Aside from this, you may also ask local tour guides or tourism offices for the type of hunting ground you are looking for. If you are a member of a hunting club, you can also ask the veteran hunters for tips about the best areas.

How to obtain a hunting license?

Though requirements for a hunting license varies from state to state, the following are common requirements of local Department of Fish and Wildlife offices:

  • A safety education course for hunting (certificate of completion as proof)
  • Your old hunting license (for renewal)
  • Minimal payment of license fees
  • If you are bringing your own gun, you must bring some paperwork with you as proof of your right to carry firearms.

If you are unsure of the requirements, it is best to get more information from the state’s assigned officers. For landlords, you must check the hunter’s documents as listed above. This should be one of the top items in your to-do list, since you may be deemed responsible for the entire hunting activity.

General Hunting laws

Aside from following “open season” schedules, here are some of the general laws of hunting that are common to every state:

  • Roads are off-limits for hunting whether it is where the game (animal) or the hunter is standing.
  • You must tag all animals and declare their gender.
  • A separate permit and lease agreement must be secured within private hunting grounds.
  • You must check the species before hunting them. If you are keeping animals captive, check state laws on possession of animals.
  • You must have a hunting license.

In general, it is important to re-visit the official hunting guidelines set by your state, since they also update it from time to time. If you are going to another state for hunting, you have to make time to read through their safety education pamphlets or materials because they may have more rules than your original state.

Template Preview
Download your fillable Hunting Lease Agreement template in PDF.

Filling Out a Hunting Lease Agreement

Step 1 – Download the agreement template below.

Choose the file that is compatible with your computer:

  • Hunting Lease Agreement Template – Open Office Format (.odt)
  • Hunting Lease Agreement Template – Microsoft Office Format (.docx)

Step 2— Complete the opening paragraph.

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Type the following in their corresponding blanks:

Blank 1: Day of the month (e.g. “4th”)

Blank 2: Month in words (e.g. “January”)

Blank 3: Last two digits of the year (e.g. “2020”)

Blank 4: Full name of the landowner

Blank 5: Full name of the Hunter

Step 3— Describe the property.

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Write the measurement of acres (e.g. “3” acres) that will be rented on the first blank. Then, pick a check mark on other features or amenities of the property boxes 2 to 5). You may further describe other buildings or structures on the space provided (2A).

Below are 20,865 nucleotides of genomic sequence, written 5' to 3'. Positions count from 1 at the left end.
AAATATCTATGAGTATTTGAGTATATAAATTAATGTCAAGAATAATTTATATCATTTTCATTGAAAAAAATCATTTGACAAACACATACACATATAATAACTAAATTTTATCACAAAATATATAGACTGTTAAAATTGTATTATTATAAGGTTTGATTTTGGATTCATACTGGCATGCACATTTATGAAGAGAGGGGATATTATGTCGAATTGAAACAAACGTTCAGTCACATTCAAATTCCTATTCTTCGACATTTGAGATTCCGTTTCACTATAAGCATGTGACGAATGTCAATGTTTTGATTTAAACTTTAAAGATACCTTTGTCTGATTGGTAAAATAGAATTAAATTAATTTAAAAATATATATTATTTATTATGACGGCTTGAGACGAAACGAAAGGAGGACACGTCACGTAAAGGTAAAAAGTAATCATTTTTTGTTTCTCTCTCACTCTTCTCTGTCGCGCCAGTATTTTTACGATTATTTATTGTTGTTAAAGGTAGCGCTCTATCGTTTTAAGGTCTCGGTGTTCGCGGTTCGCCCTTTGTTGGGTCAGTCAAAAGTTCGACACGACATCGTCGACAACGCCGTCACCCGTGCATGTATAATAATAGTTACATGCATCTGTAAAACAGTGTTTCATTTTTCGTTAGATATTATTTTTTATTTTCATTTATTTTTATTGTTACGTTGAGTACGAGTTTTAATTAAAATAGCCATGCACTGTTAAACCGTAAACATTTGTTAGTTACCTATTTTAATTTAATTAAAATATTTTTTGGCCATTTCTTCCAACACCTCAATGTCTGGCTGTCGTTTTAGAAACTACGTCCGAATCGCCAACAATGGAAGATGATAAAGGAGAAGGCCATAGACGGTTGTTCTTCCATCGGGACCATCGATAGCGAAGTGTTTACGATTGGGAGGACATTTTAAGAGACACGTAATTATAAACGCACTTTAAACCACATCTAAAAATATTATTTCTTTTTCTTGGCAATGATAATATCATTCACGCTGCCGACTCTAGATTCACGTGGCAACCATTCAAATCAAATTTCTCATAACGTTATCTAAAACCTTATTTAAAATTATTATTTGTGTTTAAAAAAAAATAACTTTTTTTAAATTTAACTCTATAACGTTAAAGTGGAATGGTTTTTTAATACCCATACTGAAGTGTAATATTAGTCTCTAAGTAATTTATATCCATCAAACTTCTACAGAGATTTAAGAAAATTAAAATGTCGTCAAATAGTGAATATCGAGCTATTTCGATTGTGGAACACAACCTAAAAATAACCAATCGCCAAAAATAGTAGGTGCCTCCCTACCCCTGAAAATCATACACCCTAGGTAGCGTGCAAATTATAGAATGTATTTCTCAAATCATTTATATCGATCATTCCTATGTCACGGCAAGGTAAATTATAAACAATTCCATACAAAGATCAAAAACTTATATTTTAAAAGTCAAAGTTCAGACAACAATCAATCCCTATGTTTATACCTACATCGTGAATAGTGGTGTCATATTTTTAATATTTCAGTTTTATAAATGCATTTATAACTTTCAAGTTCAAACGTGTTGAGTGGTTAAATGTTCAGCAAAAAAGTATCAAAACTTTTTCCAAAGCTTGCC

You may also provide or deny additional services (e.g. snow plowing) using boxes 6 and 7.

In addition, the lessor can also exclude certain animals from being hunted by ticking boxes 8 and 9.

On blank 10, you may then write additional conditions.

Step 4— Make the property exclusive or non-exclusive.

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Boxes 1 and 2: Choose whether to make the hunting grounds exclusive or not.

Boxes 3 and 4: Determine if the lessor still has some rights over property usage. For safety purposes, it is important to make this agreement clear with the lessee, since one single mistake can lead to injuries. For example, the lessee is unaware of the presence of other people, he or she may think that the movement is coming from an animal.

Step 5— Add detailed conditions of use.

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Determine which activities are permitted by ticking any of boxes 1 to 5. Describe the additional activity (if any) on the blank provided (5A).

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Landowners may add any restrictions on blank 6 and indicate a maximum headcount of hunters on blank 7.

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If the landlord and the hunter are under a long-term hunting lease agreement, additional guidelines can be determined by ticking boxes 8 to 12. This set-up would usually give the lessee more hunting rights.

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Tick box 13 if animals are allowed in the property with certain conditions set by the landowners on blank 13A. If they are not allowed, tick box 14.

By choosing between boxes 15 and 16, the hunter will be permitted to use the property for private activities only (box 15) or for business (box 16).

Step 6— Decide on the duration.